The Practicing Stoic

By Ward Farnsworth,

Why should I read it?

1 author picked The Practicing Stoic as one of their favorite books, and they share why you should read it.

What is this book about?

"Farnsworth beautifully integrates his own observations with scores of quotations from Epictetus, Seneca, Marcus Aurelius, Montaigne and others. This isn't just a book to read-it's a book to return to, a book that will provide perspective and consolation at times of heartbreak or calamity."-The Washington Post

See more clearly, live more wisely, and bear the burdens of this life with greater ease-here are the greatest insights of the Stoics, in their own words. Presented in twelve lessons, Ward Farnsworth systematically presents the heart of Stoic philosophy accompanied by commentary that is clear and concise.

A foundational idea to Stoicism is…


Lives of the Stoics

By Ryan Holiday, Stephen Hanselman,

Book cover of Lives of the Stoics: The Art of Living from Zeno to Marcus Aurelius

We learn more through stories than through reading about abstract concepts. Lives of the Stoics is the story of the ancient Stoics. Who were they? How did they think? How did they live? If we want to live a Stoic life, then it helps us to know how other Stoics applied philosophy in their own lives: How did they face adversity? How did they handle betrayal? How did they handle prosperity? How did they deal with the ups and downs of life? The tone of the book is more informal and personal rather than authoritative. Yet this is one of the best books on Stoicism. Instead of giving us advice on how to use Stoic principles to live a better life, Holiday and Hanselman give us actual examples of people who lived by the principles and the results they got. If you are serious about practicing Stoicism, you will get…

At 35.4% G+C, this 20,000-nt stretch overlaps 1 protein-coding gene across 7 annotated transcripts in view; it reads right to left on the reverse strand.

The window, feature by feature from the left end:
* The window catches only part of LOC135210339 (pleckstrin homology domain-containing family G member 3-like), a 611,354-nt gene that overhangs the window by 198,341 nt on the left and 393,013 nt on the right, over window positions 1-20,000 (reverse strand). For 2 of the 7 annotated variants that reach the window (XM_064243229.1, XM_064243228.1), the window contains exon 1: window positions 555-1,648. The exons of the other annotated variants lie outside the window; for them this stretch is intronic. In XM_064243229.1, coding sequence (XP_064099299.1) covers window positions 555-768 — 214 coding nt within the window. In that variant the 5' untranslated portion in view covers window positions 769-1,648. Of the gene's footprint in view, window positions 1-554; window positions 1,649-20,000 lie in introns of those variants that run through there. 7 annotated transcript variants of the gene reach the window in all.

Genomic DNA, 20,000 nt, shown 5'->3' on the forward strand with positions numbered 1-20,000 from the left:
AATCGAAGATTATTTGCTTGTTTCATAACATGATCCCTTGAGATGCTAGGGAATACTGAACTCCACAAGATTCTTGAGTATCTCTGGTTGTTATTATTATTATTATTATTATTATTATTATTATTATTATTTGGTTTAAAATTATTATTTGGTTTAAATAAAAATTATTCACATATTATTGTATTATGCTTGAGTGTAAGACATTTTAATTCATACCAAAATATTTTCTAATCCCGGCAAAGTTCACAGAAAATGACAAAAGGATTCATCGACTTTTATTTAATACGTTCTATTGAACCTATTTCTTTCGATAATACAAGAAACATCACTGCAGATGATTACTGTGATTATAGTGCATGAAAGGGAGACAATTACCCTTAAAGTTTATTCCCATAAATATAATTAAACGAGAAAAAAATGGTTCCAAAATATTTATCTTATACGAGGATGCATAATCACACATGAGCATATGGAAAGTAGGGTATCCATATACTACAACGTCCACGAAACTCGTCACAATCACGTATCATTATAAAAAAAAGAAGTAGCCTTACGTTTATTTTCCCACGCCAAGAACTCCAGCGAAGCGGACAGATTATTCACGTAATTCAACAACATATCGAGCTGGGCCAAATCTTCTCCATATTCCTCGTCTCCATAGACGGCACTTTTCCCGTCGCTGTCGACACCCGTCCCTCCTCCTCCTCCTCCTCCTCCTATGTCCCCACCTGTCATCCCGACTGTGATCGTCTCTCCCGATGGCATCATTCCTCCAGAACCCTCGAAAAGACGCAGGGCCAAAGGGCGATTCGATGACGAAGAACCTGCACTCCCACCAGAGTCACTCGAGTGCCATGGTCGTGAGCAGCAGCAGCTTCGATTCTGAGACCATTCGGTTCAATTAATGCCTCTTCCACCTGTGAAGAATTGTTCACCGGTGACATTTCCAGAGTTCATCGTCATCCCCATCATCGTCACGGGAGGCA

Lives of the Stoics

By Ryan Holiday, Stephen Hanselman,

Why should I read it?

2 authors picked Lives of the Stoics as one of their favorite books, and they share why you should read it.

What is this book about?

INSTANT NEW YORK TIMES BESTSELLER
#1 WALL STREET JOURNAL BESTSELLER

From the bestselling authors of The Daily Stoic - an inspiring guide to the lives of Stoicism's greatest practitioners

A New York Times Noteworthy Pick

'In story after page-turning story, Lives of the Stoics brings ancient philosophers to life.' - David Epstein, bestselling author of Range

'Wonderful' - Chris Bosh, two-time NBA Champion

For millennia, Stoicism has been the ancient philosophy that attracts those who seek greatness, from athletes to politicians and everyone in between. And no wonder: its embrace of self-mastery, virtue and indifference to that which we cannot…